Divide and rule
from Grazia Ietto-Gillies
Two now familiar sights on our TV screens. First sight: Merkel and Sarkozy standing together on an international podium and giving us their deliberations about another country. Second sight: the Prime Minister of the country deliberated on returning meekly home with a 30+ page homework to do. We know of meetings between Merkel and Sarkozy but we never hear of meetings between the leaders of the loser countries.
Greece,Ireland,Portugal,SpainandItalyhave all been the objects of discussions, decisions, deliberations, impositions each one in its own turn. The deliberations and impositions have a tremendous impact on the countries themselves. The impact is very similar in the five affected countries: dismantling of the social security system; rise in unemployment; sale of the country’s assets. All these measures – perversely – leading to an increase in the debt that the policies are suppose to reduce.
Given the common dire situation these countries are in, I would have expected the leaders of these countries to meet up and develop a common strategy. Such a common strategy might have included request for restructuring of debts (with the strong countries picking up the problems this would create for their own banks); policies for real growth and commitment to tackle the debts only when growth was forthcoming; serious reform of the financial sector; introduction of a STET tax.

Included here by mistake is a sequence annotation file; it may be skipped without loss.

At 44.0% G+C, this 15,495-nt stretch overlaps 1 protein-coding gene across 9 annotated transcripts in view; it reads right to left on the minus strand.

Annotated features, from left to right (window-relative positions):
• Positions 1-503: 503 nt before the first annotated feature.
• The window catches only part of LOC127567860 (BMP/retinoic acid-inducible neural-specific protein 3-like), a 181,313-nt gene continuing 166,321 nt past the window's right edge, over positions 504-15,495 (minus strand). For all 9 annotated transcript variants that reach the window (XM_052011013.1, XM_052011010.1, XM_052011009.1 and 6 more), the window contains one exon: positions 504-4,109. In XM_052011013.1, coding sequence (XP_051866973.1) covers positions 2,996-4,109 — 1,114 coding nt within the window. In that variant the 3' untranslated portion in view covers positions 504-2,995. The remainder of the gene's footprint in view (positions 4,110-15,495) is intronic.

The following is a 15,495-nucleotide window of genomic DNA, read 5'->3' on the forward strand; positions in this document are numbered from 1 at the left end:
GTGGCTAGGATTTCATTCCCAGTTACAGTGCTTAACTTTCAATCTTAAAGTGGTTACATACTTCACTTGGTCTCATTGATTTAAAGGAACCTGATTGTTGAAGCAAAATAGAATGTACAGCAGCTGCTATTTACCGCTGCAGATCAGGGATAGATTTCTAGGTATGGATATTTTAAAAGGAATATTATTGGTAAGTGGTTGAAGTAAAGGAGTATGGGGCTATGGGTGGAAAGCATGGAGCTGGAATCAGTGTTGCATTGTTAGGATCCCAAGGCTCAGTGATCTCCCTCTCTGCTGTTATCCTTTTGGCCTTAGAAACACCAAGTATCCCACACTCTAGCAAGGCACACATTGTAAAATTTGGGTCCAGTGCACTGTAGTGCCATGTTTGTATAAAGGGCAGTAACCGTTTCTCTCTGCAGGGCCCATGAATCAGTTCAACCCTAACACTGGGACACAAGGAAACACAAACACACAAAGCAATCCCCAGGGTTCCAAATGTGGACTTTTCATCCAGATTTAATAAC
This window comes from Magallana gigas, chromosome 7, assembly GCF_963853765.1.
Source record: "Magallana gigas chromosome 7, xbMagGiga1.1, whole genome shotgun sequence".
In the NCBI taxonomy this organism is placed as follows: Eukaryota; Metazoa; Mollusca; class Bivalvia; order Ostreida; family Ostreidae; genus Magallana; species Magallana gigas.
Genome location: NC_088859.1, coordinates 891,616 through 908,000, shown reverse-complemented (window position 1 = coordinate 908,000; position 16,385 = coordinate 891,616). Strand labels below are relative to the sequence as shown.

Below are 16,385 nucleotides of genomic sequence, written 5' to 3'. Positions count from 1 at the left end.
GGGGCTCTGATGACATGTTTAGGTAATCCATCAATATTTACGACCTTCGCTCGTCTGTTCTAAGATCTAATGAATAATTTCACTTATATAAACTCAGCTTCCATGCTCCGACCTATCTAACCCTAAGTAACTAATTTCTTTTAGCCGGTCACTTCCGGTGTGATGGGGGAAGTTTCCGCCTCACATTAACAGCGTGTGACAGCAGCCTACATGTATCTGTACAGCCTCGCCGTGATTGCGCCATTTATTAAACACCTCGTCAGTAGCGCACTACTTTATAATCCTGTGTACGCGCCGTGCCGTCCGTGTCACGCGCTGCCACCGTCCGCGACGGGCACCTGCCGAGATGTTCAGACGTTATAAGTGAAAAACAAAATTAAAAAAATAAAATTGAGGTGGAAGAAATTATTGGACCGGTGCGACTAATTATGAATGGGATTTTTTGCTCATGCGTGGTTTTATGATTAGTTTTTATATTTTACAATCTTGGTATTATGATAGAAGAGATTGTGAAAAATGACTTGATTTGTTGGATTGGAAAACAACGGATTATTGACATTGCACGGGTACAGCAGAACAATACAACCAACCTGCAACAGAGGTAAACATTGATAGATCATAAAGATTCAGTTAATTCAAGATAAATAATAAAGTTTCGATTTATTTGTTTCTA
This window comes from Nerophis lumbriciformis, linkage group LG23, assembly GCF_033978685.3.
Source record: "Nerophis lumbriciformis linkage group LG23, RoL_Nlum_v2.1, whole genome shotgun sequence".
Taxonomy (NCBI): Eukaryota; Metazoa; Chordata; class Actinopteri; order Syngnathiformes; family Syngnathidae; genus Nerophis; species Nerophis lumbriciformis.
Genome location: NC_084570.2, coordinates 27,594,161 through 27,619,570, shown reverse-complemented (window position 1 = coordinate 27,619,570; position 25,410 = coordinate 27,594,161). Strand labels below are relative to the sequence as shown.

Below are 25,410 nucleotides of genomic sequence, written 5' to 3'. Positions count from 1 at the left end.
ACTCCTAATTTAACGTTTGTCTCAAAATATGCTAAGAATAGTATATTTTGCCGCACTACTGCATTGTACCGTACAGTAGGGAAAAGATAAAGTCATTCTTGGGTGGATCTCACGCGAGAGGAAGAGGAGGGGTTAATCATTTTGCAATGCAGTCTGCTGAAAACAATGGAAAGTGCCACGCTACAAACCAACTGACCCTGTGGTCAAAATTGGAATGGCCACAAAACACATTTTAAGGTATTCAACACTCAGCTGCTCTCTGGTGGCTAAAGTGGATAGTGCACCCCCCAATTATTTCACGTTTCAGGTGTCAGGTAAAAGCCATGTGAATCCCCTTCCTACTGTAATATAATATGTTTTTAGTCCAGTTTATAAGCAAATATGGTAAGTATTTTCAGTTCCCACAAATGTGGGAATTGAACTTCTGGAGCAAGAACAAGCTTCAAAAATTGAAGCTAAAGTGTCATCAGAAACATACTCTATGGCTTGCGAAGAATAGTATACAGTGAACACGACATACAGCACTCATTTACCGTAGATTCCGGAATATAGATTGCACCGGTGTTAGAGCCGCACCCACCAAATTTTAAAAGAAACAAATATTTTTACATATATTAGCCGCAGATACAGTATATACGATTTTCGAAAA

After all the five countries object of the deliberations together command 40 percent of the Euro zone population and 35 percent of its income. A strong and common stance by them could not have been ignored by the rest. We should not forget that though these countries need the financial sector as buyer of their debt, the financial speculators need outlets for their huge funds: they cannot all be invested into German bonds. By letting themselves be picked up one at a time by the markets and then the strong decision-makers within the EU rather than develop a common strategy they could only lose more. Lost they have indeed.
It is quite interesting to read (The Guardian, 16 Nov.) that the EU commissioner Michel Bernier has now decided to suspend or blackout all downgrades of countries by the ratings agencies. It is difficult not to ask oneself why this was not done earlier when negotiations with Greece or Ireland or Portugal or Spain or Italywere going on. Why have these countries been allowed to be savaged by the agencies and the markets. Has the commissioner’s timing something to do with the risk ofFrancebeing downgraded? Why where not the leaders of these countries getting together and imposing their own conditions including a blackout on ratings?
I here encourage economists from Greece, Ireland, Portugal, Spain and Italy to start a petition to their governments to encourage them to act together.